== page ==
Instead, she’s become the most powerful person—male or female—in advertising. She manages effectively without drama and thus has been Page’s go-to exec for wins such as the introduction of AdSense, which pays other sites to run Google ads (now a $13 billion business), and the acquisitions of DoubleClick, an ad-serving pioneer, and YouTube. “She only works on big problems, not small ones,” says ShareThis CEO Kurt Abrahamson, who worked for her a decade ago.
Her vision of the future of advertising (and hence Google)? Since content is flowing across so many digital devices—a trend Google is trying to accelerate with such initiatives as its Chromecast device for streaming online video to TVs and its flurry of Android smartphones and tablets—she sees nearly all advertising eventually going digital, too, putting it squarely in Google’s wheelhouse.
“Advertisers will have to go where the users go,” says Wojcicki, sitting outside her office at the Googleplex, sipping a “detox” lemonade with maple syrup and a dash of cayenne. “A big chunk of dollars will follow.”
Wojcicki envisions an operating system for advertising that can connect search, display, YouTube and branded content, and bundle it all up into campaigns that span computers, smartphones, tablets, connected TVs and—who knows?—maybe Google Glass. Some marketers are moving quickly in that direction. For the recent launch of its D Rose 4 sneakers, Adidas ran ads on YouTube and the Google Display Network, a partnership of some 2 million sites, backed up by mobile ads for a second-screen experience and search ads to catch those who want to buy them right away.
For some time Wojcicki has talked about the “perfect ad,” the one that people see at precisely the time they want to know about a product or are ready to buy it. Search ads now approach that ideal for direct sales, but Wojcicki pictures image ads, supplemented by data on personal preferences and behavior, that can plant the seed for brand or product preference just as well. It’s an advertising axiom that people are more receptive to messages when they’re leaning back on the couch watching TV than when engaged in online activities. Wojcicki contends the potential is for just the opposite. “If users are engaging with something, they’re choosing to see it,” she says, and Google can use that overt choice to serve even more relevant ads.
So how would a Web display ad—largely, the vilified banner—engage?
Upstairs at Google’s display-ad headquarters off the main campus in Mountain View, Calif. scrawled equations blanket a wall-size whiteboard. The equations are a scrap of the impossibly complex mathematical formulas that power its $12.5 billion display network business. “They turn into beautiful rich-media ads,” Neal Mohan, Google’s vice president of display advertising, explains dreamily as we walk by.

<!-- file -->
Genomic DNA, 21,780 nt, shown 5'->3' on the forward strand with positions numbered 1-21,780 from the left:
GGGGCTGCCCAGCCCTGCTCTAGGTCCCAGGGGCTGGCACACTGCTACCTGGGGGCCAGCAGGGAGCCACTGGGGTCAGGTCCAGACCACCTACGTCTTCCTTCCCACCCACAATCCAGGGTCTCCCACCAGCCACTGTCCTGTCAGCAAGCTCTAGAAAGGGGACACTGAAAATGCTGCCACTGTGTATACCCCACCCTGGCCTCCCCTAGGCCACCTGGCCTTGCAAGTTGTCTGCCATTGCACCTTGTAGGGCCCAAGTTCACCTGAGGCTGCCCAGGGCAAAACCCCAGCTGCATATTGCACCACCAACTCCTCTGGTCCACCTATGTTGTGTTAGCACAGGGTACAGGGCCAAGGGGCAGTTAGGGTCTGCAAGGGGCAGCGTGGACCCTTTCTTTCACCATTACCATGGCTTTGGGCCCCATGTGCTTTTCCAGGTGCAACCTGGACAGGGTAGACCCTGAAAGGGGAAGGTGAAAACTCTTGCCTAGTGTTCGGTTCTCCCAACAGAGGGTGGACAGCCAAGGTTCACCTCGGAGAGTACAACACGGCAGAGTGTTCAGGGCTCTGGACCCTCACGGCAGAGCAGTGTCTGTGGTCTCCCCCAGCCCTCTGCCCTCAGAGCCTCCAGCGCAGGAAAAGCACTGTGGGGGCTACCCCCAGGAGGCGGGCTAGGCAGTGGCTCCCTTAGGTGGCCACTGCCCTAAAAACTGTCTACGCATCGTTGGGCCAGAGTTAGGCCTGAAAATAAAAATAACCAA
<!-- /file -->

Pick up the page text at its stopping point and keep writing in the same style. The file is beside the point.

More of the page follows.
When Larry Page took over as CEO in 2011, he told Mohan to “revolutionize” display ads so they’re just as useful as Google’s obscenely profitable search ads. Mohan, a veteran of pre-Google DoubleClick, is a true believer. (With a reported $100 million in stock grants to keep the likes of Facebook and Twitter at bay, he isn’t driven by the need for more money.) He has bought or built what even rivals concede is the broadest set of software needed by advertisers and publishers to sell and place ads, including a state-of-the-art ad exchange that sells space as fluidly as the Nasdaq sells stock.
Mohan, who likes to decry the 40% of “spray and pray” TV advertising he says is wasted on indifferent audiences, offers a vision of the future in which Google can marry its data about individual consumers with the reach of TV and measure the results, too.
Google can generate that reach with its display network, which ranges from tiny outfits to the New York Times and USA Today. It serves ads on those websites for a cut of revenue. (Tellingly, even NBC partakes, though Google has put a big, fat target on its back.) The network reaches 90% of the Web’s population and serves impressions to a billion people worldwide a month. It was tough sledding early on, as ads began showing up on dodgy niche sites, but an ongoing cleanup campaign has big brand advertisers increasingly interested. The number of advertisers booking space months ahead—an option chiefly used by big marketers looking to influence brand consideration—has quadrupled from a year ago, but Google isn’t offering specifics.
Still, the banner ads have been losing out to “native” ads, which use content rather than a boring banner to attract people’s attention. “Facebook is a bigger bet for us right now than YouTube,” says Laurent Faracci, the U.S. chief marketing officer for Reckitt Benckiser, owner of brands such as Lysol and Clearasil. Instead, Mohan has bet on rich “engagement ads” for the display network. For instance, one might expand to play videos, games or apps when hovered over for two seconds. Samsung recently ran millions of them to play a live video stream of a new smartphone and smartwatch. In June Burberry ran display and mobile ads through Google that prompted people to snap a photo of their own puckered-up lips and send the digital imprint of the kiss to a loved one.
They’re starting to work. Now used in about 1,000 campaigns daily, engagement ads command around double the price of standard banners, which vary wildly but average around $3 per thousand viewers reached. That’s partly because advertisers can choose not to pay unless someone actually views those ads—like those who pay for clicks rather than views in the banner world—so they’re more valuable. Still, branding remains a challenge for a company whose success so far derives from cold mathematics. Back at the BrandLab, there’s an elegant arrangement of two dozen digital photo frames mounted on a pedestal, all playing videos of flames. “Great stories are told around the campfire,” a Google project manager explains. Cute. Except this campfire gives off no heat. For that, Google needs some of the sizzle of Hollywood.